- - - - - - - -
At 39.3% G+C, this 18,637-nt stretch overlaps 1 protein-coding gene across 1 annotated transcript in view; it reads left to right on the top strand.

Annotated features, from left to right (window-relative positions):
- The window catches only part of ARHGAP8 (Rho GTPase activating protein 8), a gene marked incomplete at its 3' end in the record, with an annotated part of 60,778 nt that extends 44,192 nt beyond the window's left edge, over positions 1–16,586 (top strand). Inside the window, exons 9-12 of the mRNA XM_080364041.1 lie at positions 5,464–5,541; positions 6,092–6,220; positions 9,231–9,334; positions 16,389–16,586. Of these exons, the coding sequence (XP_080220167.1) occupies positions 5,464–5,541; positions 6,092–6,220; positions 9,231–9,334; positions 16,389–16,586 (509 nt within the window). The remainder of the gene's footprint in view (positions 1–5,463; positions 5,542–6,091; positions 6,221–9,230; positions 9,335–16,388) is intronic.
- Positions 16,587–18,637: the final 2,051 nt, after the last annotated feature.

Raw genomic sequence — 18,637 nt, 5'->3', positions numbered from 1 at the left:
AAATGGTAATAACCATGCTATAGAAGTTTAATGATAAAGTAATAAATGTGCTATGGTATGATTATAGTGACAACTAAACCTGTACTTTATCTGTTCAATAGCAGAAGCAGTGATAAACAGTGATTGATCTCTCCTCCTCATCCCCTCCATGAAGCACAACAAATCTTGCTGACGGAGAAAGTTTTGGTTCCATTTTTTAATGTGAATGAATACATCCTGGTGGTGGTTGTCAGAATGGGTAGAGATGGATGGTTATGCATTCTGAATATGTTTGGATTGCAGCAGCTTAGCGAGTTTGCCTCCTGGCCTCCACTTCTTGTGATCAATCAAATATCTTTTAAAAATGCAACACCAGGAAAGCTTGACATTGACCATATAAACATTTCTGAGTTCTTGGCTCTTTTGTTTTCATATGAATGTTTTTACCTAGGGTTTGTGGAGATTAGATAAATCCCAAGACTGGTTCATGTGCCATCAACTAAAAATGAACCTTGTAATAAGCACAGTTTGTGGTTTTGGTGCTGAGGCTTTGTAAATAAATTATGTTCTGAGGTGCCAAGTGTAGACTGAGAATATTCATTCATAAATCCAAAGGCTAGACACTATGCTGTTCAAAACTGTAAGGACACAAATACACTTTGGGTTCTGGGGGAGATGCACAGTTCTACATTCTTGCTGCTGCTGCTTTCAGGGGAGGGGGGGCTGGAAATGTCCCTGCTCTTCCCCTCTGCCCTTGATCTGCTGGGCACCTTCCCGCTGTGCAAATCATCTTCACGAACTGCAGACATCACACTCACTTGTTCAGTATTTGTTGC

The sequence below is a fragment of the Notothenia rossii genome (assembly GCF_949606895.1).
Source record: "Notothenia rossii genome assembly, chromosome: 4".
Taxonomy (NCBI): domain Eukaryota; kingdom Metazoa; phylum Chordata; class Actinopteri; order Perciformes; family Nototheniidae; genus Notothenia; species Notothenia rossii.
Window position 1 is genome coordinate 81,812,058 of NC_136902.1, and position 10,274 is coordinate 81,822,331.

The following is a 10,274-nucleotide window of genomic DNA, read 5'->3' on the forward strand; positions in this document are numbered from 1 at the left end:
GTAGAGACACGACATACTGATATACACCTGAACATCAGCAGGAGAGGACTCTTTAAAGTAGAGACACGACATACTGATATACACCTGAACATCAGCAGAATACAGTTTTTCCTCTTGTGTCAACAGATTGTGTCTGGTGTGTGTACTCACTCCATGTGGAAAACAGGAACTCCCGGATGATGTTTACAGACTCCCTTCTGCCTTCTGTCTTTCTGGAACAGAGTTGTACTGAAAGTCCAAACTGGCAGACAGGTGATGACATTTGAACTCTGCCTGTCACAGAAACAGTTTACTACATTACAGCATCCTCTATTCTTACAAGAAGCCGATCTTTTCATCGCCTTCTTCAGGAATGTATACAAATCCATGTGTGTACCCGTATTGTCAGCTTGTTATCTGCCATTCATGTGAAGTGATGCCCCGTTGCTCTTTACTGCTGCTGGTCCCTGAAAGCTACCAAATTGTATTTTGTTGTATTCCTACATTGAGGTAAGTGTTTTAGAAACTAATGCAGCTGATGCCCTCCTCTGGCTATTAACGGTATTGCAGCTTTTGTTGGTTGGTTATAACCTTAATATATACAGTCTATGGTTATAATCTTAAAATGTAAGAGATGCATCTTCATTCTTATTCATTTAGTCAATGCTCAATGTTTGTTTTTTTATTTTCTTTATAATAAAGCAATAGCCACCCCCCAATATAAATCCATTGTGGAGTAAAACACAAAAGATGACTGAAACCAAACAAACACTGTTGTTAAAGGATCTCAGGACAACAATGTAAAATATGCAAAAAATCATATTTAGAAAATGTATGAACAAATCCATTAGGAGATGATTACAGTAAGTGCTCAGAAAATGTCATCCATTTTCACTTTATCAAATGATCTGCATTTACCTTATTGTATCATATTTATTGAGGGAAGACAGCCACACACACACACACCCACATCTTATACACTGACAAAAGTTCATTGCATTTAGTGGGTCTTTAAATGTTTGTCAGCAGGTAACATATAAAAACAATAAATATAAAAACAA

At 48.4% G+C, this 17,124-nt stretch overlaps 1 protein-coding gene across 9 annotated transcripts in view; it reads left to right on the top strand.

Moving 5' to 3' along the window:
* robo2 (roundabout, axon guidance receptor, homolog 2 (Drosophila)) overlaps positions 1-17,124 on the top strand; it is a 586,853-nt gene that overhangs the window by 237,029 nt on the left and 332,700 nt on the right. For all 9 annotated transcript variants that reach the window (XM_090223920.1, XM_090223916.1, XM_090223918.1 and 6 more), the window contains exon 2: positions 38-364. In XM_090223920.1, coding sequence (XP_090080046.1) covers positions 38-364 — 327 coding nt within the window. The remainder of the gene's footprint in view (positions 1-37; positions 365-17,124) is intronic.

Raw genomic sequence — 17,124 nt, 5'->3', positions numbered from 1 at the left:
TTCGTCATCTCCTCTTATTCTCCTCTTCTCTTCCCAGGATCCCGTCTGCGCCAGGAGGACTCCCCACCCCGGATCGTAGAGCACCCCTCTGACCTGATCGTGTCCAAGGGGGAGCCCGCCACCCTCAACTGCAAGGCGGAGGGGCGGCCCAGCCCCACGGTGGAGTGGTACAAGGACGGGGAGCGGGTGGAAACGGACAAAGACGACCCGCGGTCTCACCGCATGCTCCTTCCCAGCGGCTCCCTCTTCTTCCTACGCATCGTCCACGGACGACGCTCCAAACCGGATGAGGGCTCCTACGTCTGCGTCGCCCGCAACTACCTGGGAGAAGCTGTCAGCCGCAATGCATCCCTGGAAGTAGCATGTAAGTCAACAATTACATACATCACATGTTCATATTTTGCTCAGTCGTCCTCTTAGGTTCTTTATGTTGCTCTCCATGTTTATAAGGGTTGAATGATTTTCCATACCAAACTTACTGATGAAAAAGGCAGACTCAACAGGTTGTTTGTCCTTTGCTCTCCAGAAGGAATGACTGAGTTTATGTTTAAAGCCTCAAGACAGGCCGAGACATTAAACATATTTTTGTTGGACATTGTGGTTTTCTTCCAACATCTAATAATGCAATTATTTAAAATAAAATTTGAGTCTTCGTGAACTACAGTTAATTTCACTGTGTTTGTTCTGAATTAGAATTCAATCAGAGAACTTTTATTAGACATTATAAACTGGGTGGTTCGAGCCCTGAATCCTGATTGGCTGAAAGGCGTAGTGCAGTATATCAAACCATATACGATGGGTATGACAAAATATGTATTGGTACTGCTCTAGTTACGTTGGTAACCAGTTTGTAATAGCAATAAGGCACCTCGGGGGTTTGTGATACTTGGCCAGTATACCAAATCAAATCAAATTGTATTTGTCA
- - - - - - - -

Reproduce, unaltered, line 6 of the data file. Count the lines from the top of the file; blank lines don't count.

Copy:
AAATGGTAATAACCATGCTATAGAAGTTTAATGATAAAGTAATAAATGTGCTATGGTATGATTATAGTGACAACTAAACCTGTACTTTATCTGTTCAATAGCAGAAGCAGTGATAAACAGTGATTGATCTCTCCTCCTCATCCCCTCCATGAAGCACAACAAATCTTGCTGACGGAGAAAGTTTTGGTTCCATTTTTTAATGTGAATGAATACATCCTGGTGGTGGTTGTCAGAATGGGTAGAGATGGATGGTTATGCATTCTGAATATGTTTGGATTGCAGCAGCTTAGCGAGTTTGCCTCCTGGCCTCCACTTCTTGTGATCAATCAAATATCTTTTAAAAATGCAACACCAGGAAAGCTTGACATTGACCATATAAACATTTCTGAGTTCTTGGCTCTTTTGTTTTCATATGAATGTTTTTACCTAGGGTTTGTGGAGATTAGATAAATCCCAAGACTGGTTCATGTGCCATCAACTAAAAATGAACCTTGTAATAAGCACAGTTTGTGGTTTTGGTGCTGAGGCTTTGTAAATAAATTATGTTCTGAGGTGCCAAGTGTAGACTGAGAATATTCATTCATAAATCCAAAGGCTAGACACTATGCTGTTCAAAACTGTAAGGACACAAATACACTTTGGGTTCTGGGGGAGATGCACAGTTCTACATTCTTGCTGCTGCTGCTTTCAGGGGAGGGGGGGCTGGAAATGTCCCTGCTCTTCCCCTCTGCCCTTGATCTGCTGGGCACCTTCCCGCTGTGCAAATCATCTTCACGAACTGCAGACATCACACTCACTTGTTCAGTATTTGTTGC